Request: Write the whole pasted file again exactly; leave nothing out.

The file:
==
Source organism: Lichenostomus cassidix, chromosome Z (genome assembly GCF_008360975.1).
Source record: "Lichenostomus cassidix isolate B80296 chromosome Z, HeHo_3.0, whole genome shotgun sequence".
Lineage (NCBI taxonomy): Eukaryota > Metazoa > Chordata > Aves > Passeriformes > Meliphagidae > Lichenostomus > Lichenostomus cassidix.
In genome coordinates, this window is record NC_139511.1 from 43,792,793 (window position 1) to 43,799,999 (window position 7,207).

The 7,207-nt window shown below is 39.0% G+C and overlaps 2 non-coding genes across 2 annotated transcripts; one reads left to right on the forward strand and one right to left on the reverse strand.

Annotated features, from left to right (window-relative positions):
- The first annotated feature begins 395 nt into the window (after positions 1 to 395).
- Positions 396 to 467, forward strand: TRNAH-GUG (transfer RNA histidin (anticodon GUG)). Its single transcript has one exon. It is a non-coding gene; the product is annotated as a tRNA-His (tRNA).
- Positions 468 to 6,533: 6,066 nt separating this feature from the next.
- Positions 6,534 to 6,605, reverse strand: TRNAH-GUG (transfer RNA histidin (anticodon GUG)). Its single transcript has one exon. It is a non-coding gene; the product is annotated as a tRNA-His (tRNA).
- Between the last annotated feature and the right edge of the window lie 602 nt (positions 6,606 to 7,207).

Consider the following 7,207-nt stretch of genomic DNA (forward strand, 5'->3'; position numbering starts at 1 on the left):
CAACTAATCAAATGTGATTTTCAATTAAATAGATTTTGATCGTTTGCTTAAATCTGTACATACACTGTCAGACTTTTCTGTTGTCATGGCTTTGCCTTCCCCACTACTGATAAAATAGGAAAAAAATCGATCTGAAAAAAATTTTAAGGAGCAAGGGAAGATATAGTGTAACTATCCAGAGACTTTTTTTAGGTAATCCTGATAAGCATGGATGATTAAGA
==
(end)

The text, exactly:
Source organism: Lichenostomus cassidix, chromosome Z (genome assembly GCF_008360975.1).
Source record: "Lichenostomus cassidix isolate B80296 chromosome Z, HeHo_3.0, whole genome shotgun sequence".
Lineage (NCBI taxonomy): Eukaryota > Metazoa > Chordata > Aves > Passeriformes > Meliphagidae > Lichenostomus > Lichenostomus cassidix.
In genome coordinates, this window is record NC_139511.1 from 43,792,793 (window position 1) to 43,799,999 (window position 7,207).

The 7,207-nt window shown below is 39.0% G+C and overlaps 2 non-coding genes across 2 annotated transcripts; one reads left to right on the forward strand and one right to left on the reverse strand.

Annotated features, from left to right (window-relative positions):
- The first annotated feature begins 395 nt into the window (after positions 1 to 395).
- Positions 396 to 467, forward strand: TRNAH-GUG (transfer RNA histidin (anticodon GUG)). Its single transcript has one exon. It is a non-coding gene; the product is annotated as a tRNA-His (tRNA).
- Positions 468 to 6,533: 6,066 nt separating this feature from the next.
- Positions 6,534 to 6,605, reverse strand: TRNAH-GUG (transfer RNA histidin (anticodon GUG)). Its single transcript has one exon. It is a non-coding gene; the product is annotated as a tRNA-His (tRNA).
- Between the last annotated feature and the right edge of the window lie 602 nt (positions 6,606 to 7,207).

Consider the following 7,207-nt stretch of genomic DNA (forward strand, 5'->3'; position numbering starts at 1 on the left):
CAACTAATCAAATGTGATTTTCAATTAAATAGATTTTGATCGTTTGCTTAAATCTGTACATACACTGTCAGACTTTTCTGTTGTCATGGCTTTGCCTTCCCCACTACTGATAAAATAGGAAAAAAATCGATCTGAAAAAAATTTTAAGGAGCAAGGGAAGATATAGTGTAACTATCCAGAGACTTTTTTTAGGTAATCCTGATAAGCATGGATGATTAAGA